Public Security and the Indian State
Ajay K. Mehra, Public Security and the Indian State, FMSH-PP-2012-02.
Political scientist by training, Director (Honorary) of Centre for Public Affairs, a platform for public discourse, along with several public intellectuals. He has been a fellow at the University of Maryland, USA (1991 for 6 months), Salzburg Seminar, Austria (1992). He has researched and written extensively on public security, institutions and governance. Ajay K. Mehra was a member of the Expert Group on Diversity Index (2008); constituted by the Ministry of Minority Affairs, Government of India. He was a member of the Task Force on “Criminal justice, national security and Centre-State cooperation” set up by the Commission on Centre-State Relation, Government of India during 2008-09.
As Visiting Professor at the Fondation Maison de Sciences des l’Homme, he has coedited with René Lévy The Police, State and Society: Perspectives from India and France (Pearson Education, 2011) and is preparing, with René Lévy, another volume on Social Violence and Police and an international conference on “The dilemmas of policing in fast-growing democratizing societies”. He is currently engaged with FMSH partnership on an international research project on “Sharing Sovereignty; Identity, Regionalism And Autonomy: A Cross-National Perspective”.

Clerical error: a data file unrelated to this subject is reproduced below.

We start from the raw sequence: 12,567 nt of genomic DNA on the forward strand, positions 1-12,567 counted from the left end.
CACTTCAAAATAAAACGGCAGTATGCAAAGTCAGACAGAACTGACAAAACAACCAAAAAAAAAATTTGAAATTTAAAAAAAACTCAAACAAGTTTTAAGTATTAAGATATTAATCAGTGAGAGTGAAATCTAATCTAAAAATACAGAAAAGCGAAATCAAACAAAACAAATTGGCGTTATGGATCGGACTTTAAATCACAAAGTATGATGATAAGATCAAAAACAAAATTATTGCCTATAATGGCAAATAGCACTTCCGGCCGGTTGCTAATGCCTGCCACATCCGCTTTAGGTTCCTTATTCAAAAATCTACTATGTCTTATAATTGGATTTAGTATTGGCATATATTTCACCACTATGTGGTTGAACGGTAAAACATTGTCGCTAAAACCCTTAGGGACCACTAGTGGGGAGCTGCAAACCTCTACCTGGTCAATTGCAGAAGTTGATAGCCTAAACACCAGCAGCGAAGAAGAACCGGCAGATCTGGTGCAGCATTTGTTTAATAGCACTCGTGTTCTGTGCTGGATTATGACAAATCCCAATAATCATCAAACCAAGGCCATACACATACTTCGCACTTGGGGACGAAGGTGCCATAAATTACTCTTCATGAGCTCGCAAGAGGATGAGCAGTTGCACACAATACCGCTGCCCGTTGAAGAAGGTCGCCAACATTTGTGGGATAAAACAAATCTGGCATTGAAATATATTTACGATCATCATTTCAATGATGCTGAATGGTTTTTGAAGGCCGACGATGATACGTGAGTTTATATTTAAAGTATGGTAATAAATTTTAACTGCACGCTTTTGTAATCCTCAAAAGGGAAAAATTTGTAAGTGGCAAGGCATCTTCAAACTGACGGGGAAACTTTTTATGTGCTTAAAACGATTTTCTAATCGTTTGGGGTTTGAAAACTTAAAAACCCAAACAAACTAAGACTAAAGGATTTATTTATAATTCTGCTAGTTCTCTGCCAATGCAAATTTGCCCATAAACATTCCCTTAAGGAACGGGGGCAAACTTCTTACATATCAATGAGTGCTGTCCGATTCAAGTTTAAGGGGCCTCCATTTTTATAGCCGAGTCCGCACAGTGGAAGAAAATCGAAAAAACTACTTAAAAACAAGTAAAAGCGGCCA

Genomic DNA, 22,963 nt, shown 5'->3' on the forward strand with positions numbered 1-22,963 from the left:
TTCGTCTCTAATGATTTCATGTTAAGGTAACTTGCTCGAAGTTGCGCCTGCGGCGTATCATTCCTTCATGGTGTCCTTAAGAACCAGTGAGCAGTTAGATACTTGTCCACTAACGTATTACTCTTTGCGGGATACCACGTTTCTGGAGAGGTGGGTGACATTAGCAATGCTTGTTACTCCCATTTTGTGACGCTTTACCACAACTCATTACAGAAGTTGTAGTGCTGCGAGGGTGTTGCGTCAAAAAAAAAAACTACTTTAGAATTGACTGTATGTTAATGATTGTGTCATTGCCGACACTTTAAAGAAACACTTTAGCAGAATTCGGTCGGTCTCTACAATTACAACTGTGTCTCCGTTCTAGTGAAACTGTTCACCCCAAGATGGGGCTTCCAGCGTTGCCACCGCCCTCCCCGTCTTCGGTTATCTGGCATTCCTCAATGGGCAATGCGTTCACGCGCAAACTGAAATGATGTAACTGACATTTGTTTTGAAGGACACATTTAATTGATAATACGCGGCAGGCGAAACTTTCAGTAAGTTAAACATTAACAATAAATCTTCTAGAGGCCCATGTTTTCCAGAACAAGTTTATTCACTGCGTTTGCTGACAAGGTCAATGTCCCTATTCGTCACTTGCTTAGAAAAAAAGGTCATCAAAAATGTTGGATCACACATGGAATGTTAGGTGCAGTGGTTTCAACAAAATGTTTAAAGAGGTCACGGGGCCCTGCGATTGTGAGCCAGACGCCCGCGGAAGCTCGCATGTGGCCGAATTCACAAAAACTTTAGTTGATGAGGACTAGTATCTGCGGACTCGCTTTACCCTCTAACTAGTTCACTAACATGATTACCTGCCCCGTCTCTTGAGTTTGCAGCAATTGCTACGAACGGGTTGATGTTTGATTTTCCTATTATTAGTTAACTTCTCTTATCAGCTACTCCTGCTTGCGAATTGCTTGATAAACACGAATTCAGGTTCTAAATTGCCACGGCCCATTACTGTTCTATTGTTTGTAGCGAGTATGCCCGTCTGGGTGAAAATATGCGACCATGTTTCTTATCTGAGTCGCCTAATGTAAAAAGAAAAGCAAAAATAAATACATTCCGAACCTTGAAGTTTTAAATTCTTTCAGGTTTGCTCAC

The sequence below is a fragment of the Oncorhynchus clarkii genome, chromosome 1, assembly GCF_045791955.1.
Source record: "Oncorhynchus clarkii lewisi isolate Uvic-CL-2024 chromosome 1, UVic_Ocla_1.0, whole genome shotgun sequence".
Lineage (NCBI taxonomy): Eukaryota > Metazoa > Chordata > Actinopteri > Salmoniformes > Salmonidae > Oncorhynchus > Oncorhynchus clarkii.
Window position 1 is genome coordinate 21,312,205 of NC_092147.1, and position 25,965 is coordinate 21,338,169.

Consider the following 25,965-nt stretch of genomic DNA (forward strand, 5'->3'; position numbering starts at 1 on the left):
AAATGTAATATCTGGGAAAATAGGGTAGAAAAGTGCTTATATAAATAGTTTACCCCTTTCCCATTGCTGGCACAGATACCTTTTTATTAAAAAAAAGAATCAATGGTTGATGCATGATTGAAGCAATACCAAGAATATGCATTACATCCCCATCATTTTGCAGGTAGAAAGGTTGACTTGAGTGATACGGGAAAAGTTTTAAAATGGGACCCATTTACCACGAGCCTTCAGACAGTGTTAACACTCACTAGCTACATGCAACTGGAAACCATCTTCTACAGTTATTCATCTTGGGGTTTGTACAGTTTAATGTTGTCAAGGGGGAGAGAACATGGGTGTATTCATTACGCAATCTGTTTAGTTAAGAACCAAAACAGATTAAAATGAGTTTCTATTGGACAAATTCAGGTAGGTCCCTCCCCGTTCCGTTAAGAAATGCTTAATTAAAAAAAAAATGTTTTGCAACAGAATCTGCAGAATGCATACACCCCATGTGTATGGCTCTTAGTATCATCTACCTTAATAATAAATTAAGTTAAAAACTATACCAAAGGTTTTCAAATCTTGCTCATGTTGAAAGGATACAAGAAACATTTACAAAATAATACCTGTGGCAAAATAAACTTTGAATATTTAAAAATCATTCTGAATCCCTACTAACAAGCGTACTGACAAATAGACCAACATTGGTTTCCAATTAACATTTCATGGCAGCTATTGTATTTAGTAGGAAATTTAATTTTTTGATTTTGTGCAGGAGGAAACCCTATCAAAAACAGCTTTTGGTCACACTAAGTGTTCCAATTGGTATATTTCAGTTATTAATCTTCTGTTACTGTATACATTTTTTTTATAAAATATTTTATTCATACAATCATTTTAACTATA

This paper is published in the frame of the Indo-French Programme of the FMSH.
Public security discourse changes how public order has been traditionally viewed by states across the world. India, a country that attained independence from British colonialism in 1947 and has been democratising since, has faced the dilemma and challenges of preparing its security agencies, steeped in colonial culture and politicised since independence, to face the challenges of twenty first century. Organisational, criminal justice system and attitudianal issues dog the public security architecture in India. Since the Constitution of India has assigned the responsibility of public order to states, federal frictions to have arisen lately in dealing with security issues in the national domain such as terrorism and Maoism. The police and other public institutions responsible for the task must be braced up to meet the emerging challenges.
police, security, India, justice, federalism, State